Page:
TORONTO – The owner of the National Post says Canadians who enjoy reading the newspaper, and getting it delivered to their homes, should expect to start paying more.
Postmedia Network Canada Corp. (TSX:PNC.B) chief executive Paul Godfrey told shareholders Thursday that print isn’t dead, but it’s costing media companies more to produce because advertising revenues are dropping.
Postmedia plans to shift its strategy to focus more on exclusive content and “unashamedly charge for products of value,” he said at the company’s annual meeting.
He also outlined plans to redesign most of Postmedia’s 10 big-city newspapers.
“We know that our print loyalists will pay for this premium product,” Godfrey said in prepared remarks.
“And they will have to pay more to benefit from home delivery because it costs more, and advertisers aren’t carrying as much of the load as they used to.”
Godfrey’s outlook for his dailies, and the industry as a whole, came as Postmedia reported a first-quarter loss of $11.8-million, weakened by lower advertising revenues and soaring costs to rework its operations.
A year earlier, Postmedia had a profit of $6.7 million when the costs of reworking its operations were significantly lower.
Like most of the newspaper industry, Postmedia has been grappling with a years-long trend of readers advertisers turning away from print publications to digital media, including websites.
To counter the decline, Postmedia began a three-year plan to dramatically change its business model by setting up digital pay walls for its websites, ending the publication of many Sunday newspapers and selling its headquarters in Toronto.
In November, the company outsourced the production of the Calgary Herald to TC Transcontinental Printing and said it would also outsource contracts for the production of both the Vancouver Sun and the Province.
In his speech, Godfrey said Postmedia will prioritize an initiative to create more premium content that emphasizes regular columnists, insights on hot topics and reworked sections that cater to niche audiences like luxury car enthusiasts.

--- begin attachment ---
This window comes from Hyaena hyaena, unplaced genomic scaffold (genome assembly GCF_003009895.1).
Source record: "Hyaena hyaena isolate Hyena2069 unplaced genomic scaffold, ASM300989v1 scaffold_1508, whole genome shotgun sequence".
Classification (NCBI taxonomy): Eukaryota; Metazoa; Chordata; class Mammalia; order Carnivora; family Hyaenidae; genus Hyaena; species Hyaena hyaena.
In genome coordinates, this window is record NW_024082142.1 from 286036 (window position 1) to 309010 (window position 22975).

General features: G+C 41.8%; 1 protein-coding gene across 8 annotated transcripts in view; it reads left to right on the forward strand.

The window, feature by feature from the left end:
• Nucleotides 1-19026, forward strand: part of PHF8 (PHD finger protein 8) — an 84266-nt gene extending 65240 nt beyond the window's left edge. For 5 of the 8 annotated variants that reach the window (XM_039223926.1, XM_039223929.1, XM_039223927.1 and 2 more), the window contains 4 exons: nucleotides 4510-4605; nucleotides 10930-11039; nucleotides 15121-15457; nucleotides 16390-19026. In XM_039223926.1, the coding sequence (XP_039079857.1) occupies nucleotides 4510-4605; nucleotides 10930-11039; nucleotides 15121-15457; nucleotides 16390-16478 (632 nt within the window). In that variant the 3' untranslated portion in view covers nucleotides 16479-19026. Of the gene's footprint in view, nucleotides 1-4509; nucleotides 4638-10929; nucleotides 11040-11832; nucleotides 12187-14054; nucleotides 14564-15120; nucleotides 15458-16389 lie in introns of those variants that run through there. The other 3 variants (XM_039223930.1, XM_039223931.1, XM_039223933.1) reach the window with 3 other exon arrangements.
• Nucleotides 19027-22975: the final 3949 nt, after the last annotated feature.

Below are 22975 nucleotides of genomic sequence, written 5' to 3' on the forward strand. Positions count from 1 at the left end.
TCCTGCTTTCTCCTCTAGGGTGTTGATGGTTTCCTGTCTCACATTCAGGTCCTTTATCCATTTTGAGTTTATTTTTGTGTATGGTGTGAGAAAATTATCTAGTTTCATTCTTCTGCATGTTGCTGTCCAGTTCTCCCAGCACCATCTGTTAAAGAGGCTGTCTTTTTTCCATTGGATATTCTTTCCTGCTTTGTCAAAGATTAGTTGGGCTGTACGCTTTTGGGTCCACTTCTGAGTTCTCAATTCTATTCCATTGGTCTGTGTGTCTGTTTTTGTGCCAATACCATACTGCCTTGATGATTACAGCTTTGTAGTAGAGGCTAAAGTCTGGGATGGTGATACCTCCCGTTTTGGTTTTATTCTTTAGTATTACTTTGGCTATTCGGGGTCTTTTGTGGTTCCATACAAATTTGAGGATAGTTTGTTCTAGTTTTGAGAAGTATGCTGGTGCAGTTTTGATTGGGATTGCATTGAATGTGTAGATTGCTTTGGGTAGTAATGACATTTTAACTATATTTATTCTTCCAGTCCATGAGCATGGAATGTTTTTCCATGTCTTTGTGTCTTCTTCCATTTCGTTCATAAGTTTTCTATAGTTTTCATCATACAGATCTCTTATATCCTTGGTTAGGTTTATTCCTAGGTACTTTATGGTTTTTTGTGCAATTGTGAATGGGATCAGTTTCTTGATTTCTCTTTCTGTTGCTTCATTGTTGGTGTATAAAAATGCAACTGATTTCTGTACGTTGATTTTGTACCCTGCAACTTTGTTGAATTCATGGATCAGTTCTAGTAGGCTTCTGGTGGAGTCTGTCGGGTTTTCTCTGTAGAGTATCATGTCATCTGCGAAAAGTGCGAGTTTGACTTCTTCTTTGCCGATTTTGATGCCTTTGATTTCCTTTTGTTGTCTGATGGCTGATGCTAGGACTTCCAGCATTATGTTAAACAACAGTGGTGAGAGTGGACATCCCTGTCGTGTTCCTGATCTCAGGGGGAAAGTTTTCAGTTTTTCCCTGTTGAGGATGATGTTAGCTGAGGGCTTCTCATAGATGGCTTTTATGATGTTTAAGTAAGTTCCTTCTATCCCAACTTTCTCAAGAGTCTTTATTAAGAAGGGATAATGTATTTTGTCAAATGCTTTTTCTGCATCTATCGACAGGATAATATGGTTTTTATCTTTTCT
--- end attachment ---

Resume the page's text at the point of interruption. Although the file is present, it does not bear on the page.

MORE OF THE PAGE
“Whatever it is that our audiences value most, we’ll value most too,” he said.
“And we know what those things are because we’ve done the research, by platform, by audience, by market.”
Some of the changes in the works include redesigning eight of its 10 newspapers, with the National Post and tabloid Vancouver Province being the two exceptions.
Postmedia rose from the ashes of bankrupt media company Canwest when Godfrey culled together a group of investors in 2010.
Since then, the company has been focused on reworking its operations, which has included shutting down an in-house newswire service and expanding its Hamilton operations to handle the editorial production of newspaper pages.
Godfrey said the early thinking was that the company could replace its print losses by cutting its expenses and growing its digital revenue.
“Turns out it’s not that simple,” he said.
Postmedia’s first-quarter loss was equal to 29 cents per share versus 16 cents per share of net income in the comparable period.
Revenue fell eight per cent to $194 million from about $212 million, primarily from reduced print advertising sales, while digital revenue fell by $1.3 million or five per cent.
Restructuring expenses, and other items meant to lower its operational costs, grew to $20.1 million in the quarter from $4.8 million a year earlier.
However, Postmedia’s overall operating expenses — excluding depreciation, amortization and restructuring items — fell by nine per cent, or $14.7 million, from a year before.